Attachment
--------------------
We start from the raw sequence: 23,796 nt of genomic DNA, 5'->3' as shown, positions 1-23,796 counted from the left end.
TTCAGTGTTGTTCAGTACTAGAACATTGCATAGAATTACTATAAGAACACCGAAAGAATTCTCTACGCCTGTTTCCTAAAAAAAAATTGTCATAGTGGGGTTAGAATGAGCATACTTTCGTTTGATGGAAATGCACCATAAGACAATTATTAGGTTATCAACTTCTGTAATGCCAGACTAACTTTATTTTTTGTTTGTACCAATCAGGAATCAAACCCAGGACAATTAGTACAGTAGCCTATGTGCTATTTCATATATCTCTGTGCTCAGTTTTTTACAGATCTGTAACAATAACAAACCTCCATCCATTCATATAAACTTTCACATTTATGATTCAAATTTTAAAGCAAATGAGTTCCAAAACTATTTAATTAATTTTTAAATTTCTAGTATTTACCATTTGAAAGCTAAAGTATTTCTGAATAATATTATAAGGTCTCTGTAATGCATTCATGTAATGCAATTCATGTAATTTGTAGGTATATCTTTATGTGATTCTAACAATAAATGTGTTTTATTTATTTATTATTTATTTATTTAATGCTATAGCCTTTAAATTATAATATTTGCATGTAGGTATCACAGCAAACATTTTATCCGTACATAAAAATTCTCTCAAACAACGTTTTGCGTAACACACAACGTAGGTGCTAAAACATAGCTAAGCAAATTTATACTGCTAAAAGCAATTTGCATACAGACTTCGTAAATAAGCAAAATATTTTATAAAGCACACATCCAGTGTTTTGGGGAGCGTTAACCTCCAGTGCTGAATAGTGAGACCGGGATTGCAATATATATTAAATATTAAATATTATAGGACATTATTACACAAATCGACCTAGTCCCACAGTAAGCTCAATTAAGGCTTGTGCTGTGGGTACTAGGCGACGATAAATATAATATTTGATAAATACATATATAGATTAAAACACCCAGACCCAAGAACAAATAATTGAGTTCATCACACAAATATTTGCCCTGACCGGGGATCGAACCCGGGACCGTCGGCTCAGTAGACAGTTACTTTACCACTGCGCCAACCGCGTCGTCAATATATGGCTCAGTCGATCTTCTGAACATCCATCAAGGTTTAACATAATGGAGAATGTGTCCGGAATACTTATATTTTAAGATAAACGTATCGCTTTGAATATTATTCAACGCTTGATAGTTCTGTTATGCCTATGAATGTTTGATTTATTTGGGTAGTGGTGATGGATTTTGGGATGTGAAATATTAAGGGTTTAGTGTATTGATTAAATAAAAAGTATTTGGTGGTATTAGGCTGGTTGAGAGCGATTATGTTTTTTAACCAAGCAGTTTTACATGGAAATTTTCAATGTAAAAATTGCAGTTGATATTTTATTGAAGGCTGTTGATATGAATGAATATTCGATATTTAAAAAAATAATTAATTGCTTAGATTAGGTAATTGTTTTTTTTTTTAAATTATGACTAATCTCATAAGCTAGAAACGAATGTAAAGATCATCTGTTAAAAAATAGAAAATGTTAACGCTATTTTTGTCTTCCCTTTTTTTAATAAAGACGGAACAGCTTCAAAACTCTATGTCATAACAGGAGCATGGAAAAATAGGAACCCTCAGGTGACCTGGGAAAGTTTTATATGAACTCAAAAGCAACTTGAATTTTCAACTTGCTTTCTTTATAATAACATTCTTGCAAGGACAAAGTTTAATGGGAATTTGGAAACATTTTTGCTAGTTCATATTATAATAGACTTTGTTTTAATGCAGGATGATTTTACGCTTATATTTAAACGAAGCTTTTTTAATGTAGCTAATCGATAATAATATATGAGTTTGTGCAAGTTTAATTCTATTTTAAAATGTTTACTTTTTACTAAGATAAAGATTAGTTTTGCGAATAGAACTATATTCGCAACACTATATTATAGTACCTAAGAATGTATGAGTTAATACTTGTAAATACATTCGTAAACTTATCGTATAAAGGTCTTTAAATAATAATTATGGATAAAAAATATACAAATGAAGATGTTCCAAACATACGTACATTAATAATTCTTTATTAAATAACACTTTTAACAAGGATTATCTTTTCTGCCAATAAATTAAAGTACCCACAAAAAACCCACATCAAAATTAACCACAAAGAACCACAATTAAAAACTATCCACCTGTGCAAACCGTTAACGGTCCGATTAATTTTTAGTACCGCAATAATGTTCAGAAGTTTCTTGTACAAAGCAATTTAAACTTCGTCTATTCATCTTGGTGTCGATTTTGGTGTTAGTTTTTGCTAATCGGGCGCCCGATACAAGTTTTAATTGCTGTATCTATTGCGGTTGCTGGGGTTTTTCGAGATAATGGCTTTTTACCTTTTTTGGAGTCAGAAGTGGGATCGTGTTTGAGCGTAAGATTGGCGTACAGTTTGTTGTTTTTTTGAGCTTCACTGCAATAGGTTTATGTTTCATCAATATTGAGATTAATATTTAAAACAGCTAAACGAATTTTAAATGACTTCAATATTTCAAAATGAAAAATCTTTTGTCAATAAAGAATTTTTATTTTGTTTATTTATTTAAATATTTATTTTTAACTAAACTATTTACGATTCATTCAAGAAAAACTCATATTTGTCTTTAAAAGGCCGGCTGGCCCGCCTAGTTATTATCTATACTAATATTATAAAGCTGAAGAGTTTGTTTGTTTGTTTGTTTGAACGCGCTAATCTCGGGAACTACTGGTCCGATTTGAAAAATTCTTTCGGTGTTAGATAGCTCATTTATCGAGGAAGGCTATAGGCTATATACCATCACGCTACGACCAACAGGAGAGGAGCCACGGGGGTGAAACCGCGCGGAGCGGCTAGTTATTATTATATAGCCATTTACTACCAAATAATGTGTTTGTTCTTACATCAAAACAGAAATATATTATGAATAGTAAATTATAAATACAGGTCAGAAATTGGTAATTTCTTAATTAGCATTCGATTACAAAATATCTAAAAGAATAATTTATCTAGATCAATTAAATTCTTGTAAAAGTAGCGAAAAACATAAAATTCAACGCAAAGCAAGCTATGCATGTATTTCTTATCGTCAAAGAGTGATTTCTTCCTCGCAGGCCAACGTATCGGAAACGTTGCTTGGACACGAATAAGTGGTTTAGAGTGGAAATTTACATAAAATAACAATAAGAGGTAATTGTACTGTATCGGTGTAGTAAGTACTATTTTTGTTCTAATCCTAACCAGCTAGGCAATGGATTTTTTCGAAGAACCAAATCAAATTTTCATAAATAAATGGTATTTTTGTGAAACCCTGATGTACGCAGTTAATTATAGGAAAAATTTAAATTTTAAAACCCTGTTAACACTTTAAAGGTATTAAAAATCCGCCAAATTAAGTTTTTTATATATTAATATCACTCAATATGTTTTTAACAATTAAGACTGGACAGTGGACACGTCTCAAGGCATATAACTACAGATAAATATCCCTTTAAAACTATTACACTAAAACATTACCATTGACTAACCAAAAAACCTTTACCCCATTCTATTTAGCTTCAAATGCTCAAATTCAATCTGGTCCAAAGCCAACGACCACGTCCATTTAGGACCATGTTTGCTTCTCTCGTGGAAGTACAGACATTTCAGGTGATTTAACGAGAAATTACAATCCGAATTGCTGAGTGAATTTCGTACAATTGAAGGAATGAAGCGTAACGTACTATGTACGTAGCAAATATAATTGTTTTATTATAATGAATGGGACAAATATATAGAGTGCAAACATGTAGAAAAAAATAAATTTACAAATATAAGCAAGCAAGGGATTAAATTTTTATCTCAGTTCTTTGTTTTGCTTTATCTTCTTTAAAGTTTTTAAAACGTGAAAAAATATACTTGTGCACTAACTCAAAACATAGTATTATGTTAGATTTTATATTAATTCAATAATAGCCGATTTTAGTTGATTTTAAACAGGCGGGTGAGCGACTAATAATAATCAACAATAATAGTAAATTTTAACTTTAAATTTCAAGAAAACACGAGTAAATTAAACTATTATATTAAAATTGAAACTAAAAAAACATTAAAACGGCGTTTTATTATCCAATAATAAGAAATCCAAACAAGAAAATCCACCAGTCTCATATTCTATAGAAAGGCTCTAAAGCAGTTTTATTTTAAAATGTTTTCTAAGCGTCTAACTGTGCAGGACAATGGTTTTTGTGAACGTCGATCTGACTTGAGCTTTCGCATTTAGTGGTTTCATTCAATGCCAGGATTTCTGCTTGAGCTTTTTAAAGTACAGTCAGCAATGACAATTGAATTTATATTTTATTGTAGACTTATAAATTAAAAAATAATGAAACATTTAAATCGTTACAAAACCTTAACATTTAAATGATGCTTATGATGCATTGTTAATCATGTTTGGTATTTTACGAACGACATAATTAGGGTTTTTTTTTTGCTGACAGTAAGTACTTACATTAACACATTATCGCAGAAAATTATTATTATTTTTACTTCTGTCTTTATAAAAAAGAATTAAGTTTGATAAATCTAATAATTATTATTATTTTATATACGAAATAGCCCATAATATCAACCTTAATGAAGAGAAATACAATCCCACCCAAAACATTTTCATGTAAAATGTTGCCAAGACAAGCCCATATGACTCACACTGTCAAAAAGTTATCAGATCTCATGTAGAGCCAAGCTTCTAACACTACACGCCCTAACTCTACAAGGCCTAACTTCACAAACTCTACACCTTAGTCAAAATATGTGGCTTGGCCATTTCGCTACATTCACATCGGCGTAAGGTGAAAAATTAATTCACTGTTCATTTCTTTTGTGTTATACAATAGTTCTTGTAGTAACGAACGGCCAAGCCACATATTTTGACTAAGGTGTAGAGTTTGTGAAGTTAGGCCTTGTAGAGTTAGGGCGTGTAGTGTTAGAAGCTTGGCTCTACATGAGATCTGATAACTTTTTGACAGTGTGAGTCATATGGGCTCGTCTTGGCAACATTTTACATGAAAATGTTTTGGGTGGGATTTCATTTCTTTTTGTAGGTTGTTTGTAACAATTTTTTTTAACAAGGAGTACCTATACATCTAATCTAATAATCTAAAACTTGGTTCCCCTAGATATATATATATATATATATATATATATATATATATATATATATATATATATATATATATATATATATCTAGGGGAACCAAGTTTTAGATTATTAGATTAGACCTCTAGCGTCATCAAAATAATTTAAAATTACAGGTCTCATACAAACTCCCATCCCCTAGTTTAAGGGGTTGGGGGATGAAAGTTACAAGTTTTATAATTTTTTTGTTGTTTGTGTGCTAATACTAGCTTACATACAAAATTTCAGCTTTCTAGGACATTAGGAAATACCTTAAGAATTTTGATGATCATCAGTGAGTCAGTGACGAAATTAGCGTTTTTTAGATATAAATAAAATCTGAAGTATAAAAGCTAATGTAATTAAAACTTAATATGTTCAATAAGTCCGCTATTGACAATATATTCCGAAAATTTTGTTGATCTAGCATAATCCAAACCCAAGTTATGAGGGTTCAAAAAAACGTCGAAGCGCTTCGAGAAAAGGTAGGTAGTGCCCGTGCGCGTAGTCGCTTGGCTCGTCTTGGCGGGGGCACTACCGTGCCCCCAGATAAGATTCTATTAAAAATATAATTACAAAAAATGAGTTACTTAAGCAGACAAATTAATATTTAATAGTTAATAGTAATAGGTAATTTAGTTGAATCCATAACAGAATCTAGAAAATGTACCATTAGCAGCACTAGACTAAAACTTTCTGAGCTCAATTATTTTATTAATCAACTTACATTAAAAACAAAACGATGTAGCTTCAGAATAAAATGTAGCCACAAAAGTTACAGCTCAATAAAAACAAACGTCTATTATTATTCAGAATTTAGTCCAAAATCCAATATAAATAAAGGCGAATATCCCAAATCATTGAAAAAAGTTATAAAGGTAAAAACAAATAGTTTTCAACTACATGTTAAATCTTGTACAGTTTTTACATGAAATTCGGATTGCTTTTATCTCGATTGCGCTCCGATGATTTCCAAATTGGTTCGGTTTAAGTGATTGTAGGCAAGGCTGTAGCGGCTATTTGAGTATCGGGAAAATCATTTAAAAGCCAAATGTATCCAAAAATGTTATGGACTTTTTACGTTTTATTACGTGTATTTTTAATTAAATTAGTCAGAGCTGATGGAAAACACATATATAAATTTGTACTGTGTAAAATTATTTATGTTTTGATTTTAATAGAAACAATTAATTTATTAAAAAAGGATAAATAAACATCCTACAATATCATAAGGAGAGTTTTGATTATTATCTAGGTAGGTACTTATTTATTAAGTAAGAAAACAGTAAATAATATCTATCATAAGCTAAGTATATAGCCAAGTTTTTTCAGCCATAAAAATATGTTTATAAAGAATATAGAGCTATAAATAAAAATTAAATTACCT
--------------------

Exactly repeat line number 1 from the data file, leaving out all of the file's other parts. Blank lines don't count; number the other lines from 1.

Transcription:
We start from the raw sequence: 23,796 nt of genomic DNA, 5'->3' as shown, positions 1-23,796 counted from the left end.